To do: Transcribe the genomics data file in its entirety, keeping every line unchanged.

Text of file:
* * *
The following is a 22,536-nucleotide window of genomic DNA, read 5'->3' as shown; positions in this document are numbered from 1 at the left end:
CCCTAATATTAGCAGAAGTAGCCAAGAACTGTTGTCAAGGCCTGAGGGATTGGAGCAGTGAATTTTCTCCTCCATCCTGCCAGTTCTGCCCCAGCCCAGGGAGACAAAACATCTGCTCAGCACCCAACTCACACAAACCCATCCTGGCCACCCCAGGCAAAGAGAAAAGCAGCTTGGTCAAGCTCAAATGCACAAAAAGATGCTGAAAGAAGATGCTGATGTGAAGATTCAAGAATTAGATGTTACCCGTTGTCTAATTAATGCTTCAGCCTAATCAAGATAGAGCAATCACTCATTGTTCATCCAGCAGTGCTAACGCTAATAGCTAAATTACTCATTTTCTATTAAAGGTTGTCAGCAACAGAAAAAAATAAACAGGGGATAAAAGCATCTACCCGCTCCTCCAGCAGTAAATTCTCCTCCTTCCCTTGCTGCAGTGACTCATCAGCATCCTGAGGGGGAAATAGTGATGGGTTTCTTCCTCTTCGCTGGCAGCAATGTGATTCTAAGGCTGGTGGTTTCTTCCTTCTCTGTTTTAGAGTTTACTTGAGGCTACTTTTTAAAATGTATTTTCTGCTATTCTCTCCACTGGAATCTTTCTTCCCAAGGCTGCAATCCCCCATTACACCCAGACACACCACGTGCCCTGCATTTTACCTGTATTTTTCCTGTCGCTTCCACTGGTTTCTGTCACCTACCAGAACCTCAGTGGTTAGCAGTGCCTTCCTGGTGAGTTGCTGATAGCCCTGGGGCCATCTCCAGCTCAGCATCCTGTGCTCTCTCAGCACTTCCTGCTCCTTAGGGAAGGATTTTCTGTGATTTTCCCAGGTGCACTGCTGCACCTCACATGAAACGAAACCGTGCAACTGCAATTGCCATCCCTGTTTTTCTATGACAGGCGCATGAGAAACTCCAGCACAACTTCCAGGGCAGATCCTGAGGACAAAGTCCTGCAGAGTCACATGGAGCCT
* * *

The following is a 22,536-nucleotide window of genomic DNA, read 5'->3' as shown; positions in this document are numbered from 1 at the left end:
CCCTAATATTAGCAGAAGTAGCCAAGAACTGTTGTCAAGGCCTGAGGGATTGGAGCAGTGAATTTTCTCCTCCATCCTGCCAGTTCTGCCCCAGCCCAGGGAGACAAAACATCTGCTCAGCACCCAACTCACACAAACCCATCCTGGCCACCCCAGGCAAAGAGAAAAGCAGCTTGGTCAAGCTCAAATGCACAAAAAGATGCTGAAAGAAGATGCTGATGTGAAGATTCAAGAATTAGATGTTACCCGTTGTCTAATTAATGCTTCAGCCTAATCAAGATAGAGCAATCACTCATTGTTCATCCAGCAGTGCTAACGCTAATAGCTAAATTACTCATTTTCTATTAAAGGTTGTCAGCAACAGAAAAAAATAAACAGGGGATAAAAGCATCTACCCGCTCCTCCAGCAGTAAATTCTCCTCCTTCCCTTGCTGCAGTGACTCATCAGCATCCTGAGGGGGAAATAGTGATGGGTTTCTTCCTCTTCGCTGGCAGCAATGTGATTCTAAGGCTGGTGGTTTCTTCCTTCTCTGTTTTAGAGTTTACTTGAGGCTACTTTTTAAAATGTATTTTCTGCTATTCTCTCCACTGGAATCTTTCTTCCCAAGGCTGCAATCCCCCATTACACCCAGACACACCACGTGCCCTGCATTTTACCTGTATTTTTCCTGTCGCTTCCACTGGTTTCTGTCACCTACCAGAACCTCAGTGGTTAGCAGTGCCTTCCTGGTGAGTTGCTGATAGCCCTGGGGCCATCTCCAGCTCAGCATCCTGTGCTCTCTCAGCACTTCCTGCTCCTTAGGGAAGGATTTTCTGTGATTTTCCCAGGTGCACTGCTGCACCTCACATGAAACGAAACCGTGCAACTGCAATTGCCATCCCTGTTTTTCTATGACAGGCGCATGAGAAACTCCAGCACAACTTCCAGGGCAGATCCTGAGGACAAAGTCCTGCAGAGTCACATGGAGCCT